Risk and Structural Instability in US House Prices

Risk and Structural Instability in US House Prices This paper employs a Component GARCH in Mean model to show that house prices across a number of major US cities between 1987 and 2009 have displayed asset market properties in terms of both risk-return relationships and asymmetric adjustment to shocks. In addition, tests for structural breaks in the mean and variance indicate structural instability across the data range. Multiple breaks are identified across all cities, particularly for the early 1990s and during the post-2007 financial crisis as housing has become an increasingly risky asset. Estimating the models over the individual sub-samples suggests that over the last 20 years the financial sector has increasingly failed to account for the levels of risk associated with real estate markets. This result has possible implications for the way in which financial institutions should be regulated in the future. http://www.deepdyve.com/assets/images/DeepDyve-Logo-lg.png The Journal of Real Estate Finance and Economics Springer Journals

Risk and Structural Instability in US House Prices

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Publisher
Springer Journals
Copyright
Copyright © 2011 by Springer Science+Business Media, LLC
Subject
Economics / Management Science; Regional/Spatial Science; Finance/Investment/Banking
ISSN
0895-5638
eISSN
1573-045X
D.O.I.
10.1007/s11146-011-9332-1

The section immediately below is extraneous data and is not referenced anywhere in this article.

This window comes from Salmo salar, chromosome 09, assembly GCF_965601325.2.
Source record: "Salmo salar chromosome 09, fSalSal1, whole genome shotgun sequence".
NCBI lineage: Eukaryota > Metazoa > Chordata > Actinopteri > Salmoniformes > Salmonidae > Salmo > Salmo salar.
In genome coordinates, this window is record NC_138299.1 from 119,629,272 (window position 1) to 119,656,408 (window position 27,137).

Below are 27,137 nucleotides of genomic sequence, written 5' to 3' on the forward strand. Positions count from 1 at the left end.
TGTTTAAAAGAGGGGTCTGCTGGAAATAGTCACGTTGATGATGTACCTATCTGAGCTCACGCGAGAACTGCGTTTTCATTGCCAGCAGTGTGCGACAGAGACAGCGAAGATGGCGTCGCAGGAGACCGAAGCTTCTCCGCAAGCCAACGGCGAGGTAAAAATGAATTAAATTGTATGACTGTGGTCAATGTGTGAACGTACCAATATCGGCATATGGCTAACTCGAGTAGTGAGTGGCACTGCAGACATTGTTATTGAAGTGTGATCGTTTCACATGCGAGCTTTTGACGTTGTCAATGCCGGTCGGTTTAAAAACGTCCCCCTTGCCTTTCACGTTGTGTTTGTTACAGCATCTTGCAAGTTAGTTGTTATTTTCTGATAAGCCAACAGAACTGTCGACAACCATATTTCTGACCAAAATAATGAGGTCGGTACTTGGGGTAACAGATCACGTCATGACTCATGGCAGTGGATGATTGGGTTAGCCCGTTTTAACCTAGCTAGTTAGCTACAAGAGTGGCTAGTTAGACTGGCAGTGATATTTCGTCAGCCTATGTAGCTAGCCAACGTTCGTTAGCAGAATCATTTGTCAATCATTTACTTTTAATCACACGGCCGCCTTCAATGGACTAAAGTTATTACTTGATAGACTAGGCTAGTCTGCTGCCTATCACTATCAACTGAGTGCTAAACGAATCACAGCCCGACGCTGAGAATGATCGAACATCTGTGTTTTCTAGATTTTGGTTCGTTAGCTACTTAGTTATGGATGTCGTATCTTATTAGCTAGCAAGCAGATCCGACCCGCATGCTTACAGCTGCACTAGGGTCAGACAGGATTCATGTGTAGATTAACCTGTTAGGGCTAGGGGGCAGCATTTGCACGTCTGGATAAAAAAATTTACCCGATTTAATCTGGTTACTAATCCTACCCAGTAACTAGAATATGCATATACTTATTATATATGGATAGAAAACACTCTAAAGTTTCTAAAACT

Publisher site
See Article on Publisher Site

Abstract

This paper employs a Component GARCH in Mean model to show that house prices across a number of major US cities between 1987 and 2009 have displayed asset market properties in terms of both risk-return relationships and asymmetric adjustment to shocks. In addition, tests for structural breaks in the mean and variance indicate structural instability across the data range. Multiple breaks are identified across all cities, particularly for the early 1990s and during the post-2007 financial crisis as housing has become an increasingly risky asset. Estimating the models over the individual sub-samples suggests that over the last 20 years the financial sector has increasingly failed to account for the levels of risk associated with real estate markets. This result has possible implications for the way in which financial institutions should be regulated in the future.

Journal

The Journal of Real Estate Finance and EconomicsSpringer Journals

Published: Jun 28, 2011

References

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